An economics professor recently asked me a series of questions. So I went ahead and blogged my response.


1.) Grant, can inequality in income/wealth really affect economic growth?

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2.) If Grant W. Huebner were to be the economic advisor for the President of the United States, what measures would you recommend to bring more equitable distribution of wealth?


Economic fairness is the defining issue of our time. Yes, there is income inequality in America. We've always had income inequality, and hopefully we always will have income inequality. The problem is keeping inequality in proportion. Income inequality is something I expect to hear from a third world country, not America. But is this really a problem?

Economic professors Saez (UC Berkeley) and Piketty (Paris School of Economics) showed that the percentage of wealth held by the richest 1% of Americans peaked in 1928 and 2007 — right before the Great Depression and Great Recession. At both of these times income inequality was at the highest it has ever been in our country’s history. Our income equality has only increased since the Great Recession, which makes this such a huge current issue.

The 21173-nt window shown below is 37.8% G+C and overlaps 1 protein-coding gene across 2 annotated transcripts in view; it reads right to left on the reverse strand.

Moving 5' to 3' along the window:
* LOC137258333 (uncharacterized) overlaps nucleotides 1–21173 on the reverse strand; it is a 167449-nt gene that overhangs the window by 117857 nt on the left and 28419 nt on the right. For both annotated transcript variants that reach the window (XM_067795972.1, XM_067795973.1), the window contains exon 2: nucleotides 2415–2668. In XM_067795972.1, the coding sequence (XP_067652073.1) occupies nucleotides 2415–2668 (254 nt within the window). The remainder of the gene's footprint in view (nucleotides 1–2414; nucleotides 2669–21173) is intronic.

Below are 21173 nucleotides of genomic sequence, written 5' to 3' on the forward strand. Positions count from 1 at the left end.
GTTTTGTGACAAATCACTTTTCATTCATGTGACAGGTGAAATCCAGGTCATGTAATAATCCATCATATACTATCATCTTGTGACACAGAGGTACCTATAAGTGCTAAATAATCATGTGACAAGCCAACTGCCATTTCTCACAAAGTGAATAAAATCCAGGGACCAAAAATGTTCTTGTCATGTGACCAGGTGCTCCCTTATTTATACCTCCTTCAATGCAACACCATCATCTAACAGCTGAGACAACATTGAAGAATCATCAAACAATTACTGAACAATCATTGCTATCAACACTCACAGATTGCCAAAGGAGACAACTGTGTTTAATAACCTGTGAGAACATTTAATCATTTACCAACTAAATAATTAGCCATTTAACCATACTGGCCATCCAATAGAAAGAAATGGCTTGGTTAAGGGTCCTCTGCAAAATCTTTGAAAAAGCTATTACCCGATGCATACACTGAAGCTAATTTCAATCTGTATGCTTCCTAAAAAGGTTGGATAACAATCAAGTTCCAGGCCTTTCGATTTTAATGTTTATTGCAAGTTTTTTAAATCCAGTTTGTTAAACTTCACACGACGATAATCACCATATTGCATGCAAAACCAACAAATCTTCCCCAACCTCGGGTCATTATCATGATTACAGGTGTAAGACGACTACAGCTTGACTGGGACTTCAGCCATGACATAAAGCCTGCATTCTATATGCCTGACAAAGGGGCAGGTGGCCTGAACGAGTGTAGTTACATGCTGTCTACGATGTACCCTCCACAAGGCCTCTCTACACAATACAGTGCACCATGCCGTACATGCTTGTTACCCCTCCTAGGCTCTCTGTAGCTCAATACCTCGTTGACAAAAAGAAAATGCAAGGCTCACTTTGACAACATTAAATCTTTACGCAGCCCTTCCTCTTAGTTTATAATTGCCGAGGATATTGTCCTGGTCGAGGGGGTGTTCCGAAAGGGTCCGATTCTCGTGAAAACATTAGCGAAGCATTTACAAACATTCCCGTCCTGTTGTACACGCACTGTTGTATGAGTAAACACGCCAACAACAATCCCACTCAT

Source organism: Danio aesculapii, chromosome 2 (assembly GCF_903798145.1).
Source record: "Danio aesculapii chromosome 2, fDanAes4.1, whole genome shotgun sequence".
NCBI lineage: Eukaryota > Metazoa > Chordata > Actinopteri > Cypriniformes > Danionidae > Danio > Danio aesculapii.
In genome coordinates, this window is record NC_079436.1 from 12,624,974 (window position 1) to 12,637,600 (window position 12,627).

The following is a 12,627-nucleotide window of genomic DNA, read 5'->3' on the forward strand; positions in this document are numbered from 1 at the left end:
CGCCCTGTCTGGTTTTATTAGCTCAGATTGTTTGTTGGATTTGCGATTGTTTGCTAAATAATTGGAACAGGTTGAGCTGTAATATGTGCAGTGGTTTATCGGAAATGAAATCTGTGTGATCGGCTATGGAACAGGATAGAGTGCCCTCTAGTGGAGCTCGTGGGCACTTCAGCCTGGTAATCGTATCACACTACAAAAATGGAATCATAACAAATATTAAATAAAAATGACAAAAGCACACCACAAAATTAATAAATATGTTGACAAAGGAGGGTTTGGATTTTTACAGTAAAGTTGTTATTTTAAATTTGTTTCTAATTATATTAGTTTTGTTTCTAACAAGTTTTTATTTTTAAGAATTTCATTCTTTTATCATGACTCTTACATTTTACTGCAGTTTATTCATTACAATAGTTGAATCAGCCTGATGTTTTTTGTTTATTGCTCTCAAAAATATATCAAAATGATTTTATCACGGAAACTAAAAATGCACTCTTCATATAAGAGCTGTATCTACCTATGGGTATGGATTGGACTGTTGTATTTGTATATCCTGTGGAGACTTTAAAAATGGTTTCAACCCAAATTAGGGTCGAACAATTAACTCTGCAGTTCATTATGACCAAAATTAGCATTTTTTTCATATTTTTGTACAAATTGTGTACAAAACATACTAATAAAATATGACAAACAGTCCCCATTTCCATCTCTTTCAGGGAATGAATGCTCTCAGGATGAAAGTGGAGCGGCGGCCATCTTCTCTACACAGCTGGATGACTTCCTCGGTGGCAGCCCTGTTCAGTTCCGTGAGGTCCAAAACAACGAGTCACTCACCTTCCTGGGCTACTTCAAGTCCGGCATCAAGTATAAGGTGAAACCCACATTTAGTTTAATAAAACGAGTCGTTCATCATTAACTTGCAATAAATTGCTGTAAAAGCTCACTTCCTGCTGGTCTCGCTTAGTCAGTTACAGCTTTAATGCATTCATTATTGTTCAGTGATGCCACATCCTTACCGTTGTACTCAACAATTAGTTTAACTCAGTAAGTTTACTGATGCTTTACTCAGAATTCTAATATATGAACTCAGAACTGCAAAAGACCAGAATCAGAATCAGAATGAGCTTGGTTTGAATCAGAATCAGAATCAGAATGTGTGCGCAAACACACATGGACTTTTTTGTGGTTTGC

First we need to ask; how did this become a problem today? As our economy has grown for the last couple decades, so has our economic spending. Wages since the late 1970s have remained stagnant. This divergence of wage and productivity, labelled as “The Gap,” has meant that many workers were not benefiting from the growth in productivity — the economy could afford higher pay but it has not been provided (Income Inequality). The common misconception with productivity growth is that it raises our living standard, but higher productivity only establishes the potential for higher living standards. If you want to achieve higher living standards, then wages need to complement productivity.